• Mexico City Weather in April: April weather is often beautiful. It can get fairly hot during the day while remaining quite cool at night. The 2-week school vacation around Easter usually eases up the traffic for a little while, giving a break from the smog. It rains a little more often than earlier in the year, but it is still very much dry season. (Average Max Temperature: 27°C, Average Rainfall: 14mm.)
  • Mexico City Weather in May: With May, Mexico City hits its hottest time of year. It’s even relatively mild at night. The sunny skies at the beginning of the month come with bad air quality, but when the rains get going at the end of the month, the smog eases up. (Average Max Temperature: 27°C, Average Rainfall: 24mm.)
  • Mexico City Weather in June: June has hot daytime temperatures, mild nighttime temperatures (lows are about 12°C), and frequent rains. Often, there will be a light shower in the morning and a heavier one, lasting 20 minutes to an hour, sometime after 4 pm. It’s humid but the smoggy days of the dry season are gone. (Average Max Temperature: 26°C, Average Rainfall: 61mm.)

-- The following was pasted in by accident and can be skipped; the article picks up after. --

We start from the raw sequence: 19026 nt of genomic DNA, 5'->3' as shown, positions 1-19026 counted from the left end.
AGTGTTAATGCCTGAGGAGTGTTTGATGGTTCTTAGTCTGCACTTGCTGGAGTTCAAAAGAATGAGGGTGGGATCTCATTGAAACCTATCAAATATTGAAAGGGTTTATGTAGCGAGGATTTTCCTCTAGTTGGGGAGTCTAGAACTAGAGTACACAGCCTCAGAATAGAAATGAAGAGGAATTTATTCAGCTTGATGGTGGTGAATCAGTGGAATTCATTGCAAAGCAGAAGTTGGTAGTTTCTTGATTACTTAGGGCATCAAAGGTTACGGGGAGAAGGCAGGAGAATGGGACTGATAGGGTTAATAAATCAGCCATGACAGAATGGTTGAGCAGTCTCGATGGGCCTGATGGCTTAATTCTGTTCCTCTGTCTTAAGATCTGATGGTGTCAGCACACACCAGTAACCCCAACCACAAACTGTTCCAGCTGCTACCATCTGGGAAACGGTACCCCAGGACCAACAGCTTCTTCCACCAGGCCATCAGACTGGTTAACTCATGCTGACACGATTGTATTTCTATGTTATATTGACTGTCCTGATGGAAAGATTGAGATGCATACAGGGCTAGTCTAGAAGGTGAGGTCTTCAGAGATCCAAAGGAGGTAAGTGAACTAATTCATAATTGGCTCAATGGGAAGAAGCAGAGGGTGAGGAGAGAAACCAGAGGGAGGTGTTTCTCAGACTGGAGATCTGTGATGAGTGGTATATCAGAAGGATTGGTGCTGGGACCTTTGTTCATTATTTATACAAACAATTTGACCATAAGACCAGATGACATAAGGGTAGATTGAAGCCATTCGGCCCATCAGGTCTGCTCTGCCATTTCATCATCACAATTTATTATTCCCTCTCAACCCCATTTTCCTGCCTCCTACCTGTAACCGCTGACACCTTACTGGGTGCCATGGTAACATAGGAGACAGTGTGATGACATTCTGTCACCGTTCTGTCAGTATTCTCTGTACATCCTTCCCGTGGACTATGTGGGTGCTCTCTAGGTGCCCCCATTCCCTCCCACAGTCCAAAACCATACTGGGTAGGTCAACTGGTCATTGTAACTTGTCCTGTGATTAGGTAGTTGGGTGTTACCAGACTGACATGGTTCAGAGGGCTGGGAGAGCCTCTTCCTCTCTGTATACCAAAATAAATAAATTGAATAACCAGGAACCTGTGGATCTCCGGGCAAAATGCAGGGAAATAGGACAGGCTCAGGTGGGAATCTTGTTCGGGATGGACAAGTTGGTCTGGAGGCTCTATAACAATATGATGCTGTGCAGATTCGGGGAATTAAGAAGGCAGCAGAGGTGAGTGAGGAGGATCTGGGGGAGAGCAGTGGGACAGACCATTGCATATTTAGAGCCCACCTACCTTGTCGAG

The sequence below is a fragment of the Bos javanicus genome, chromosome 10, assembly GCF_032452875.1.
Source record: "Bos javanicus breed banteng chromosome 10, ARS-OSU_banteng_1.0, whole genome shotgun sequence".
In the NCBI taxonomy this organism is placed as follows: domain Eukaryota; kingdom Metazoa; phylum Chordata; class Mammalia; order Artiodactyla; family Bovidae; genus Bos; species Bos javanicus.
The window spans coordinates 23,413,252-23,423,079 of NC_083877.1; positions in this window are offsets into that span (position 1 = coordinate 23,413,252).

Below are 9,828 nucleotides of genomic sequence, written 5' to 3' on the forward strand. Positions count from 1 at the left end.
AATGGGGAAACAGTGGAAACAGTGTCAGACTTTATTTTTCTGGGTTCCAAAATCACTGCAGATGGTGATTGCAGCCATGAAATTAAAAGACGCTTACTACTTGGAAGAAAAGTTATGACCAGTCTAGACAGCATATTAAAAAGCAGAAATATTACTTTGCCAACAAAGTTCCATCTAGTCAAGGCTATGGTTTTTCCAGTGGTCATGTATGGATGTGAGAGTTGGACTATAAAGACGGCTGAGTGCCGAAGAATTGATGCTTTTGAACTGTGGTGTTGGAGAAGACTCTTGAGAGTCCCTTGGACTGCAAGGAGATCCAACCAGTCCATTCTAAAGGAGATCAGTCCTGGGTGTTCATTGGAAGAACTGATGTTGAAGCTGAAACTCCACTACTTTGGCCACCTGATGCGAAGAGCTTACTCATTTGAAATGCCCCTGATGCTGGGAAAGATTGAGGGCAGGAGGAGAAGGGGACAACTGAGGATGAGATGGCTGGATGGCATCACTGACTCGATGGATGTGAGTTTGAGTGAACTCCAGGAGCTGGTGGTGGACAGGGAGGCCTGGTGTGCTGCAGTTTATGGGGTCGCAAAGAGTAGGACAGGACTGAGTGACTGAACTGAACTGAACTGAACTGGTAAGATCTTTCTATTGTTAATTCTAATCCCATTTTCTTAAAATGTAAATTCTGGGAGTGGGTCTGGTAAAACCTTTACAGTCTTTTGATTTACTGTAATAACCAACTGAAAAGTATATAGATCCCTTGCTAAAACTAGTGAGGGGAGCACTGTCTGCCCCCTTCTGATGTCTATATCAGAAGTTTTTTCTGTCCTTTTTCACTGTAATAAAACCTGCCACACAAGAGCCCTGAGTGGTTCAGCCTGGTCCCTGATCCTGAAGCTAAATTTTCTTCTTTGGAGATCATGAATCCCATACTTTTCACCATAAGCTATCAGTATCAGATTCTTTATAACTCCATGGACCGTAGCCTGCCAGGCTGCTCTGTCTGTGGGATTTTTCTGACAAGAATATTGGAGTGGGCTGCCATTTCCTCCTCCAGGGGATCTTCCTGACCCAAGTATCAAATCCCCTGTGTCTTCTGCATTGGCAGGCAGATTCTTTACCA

• Mexico City Weather in July: July sees daytime temperatures decrease a little from the highs of May and June, while nighttime temperatures stay mild. It rains a lot, sometimes with a light shower in the morning followed by a proper tropical downpour sometime after 4 pm. The air quality is relatively good this time of year. (Average Max Temperature: 24°C, Average Rainfall: 61mm.)
  • Mexico City Weather in August: August weather is much like July: warm during the day, mildly cool at night, and wet, with a period of rain almost every day, often after 4 pm. If a hurricane is in the area, expect some days of steady rain. Things can be soggy but the air quality is good. (Average Max Temperature: 25°C, Average Rainfall: 55mm.)
  • Mexico City Weather in September: In September, temperatures may start to cool off while regular rains continue. Most commonly, the rains are short showers in the morning and brief tropical downpours in the afternoon, but sometimes, particularly when hurricanes are about, the rain can go on for longer. Air quality is fine, and when there isn’t rain, it is usually pleasant outside. (Average Max Temperature: 24°C, Average Rainfall: 38mm.)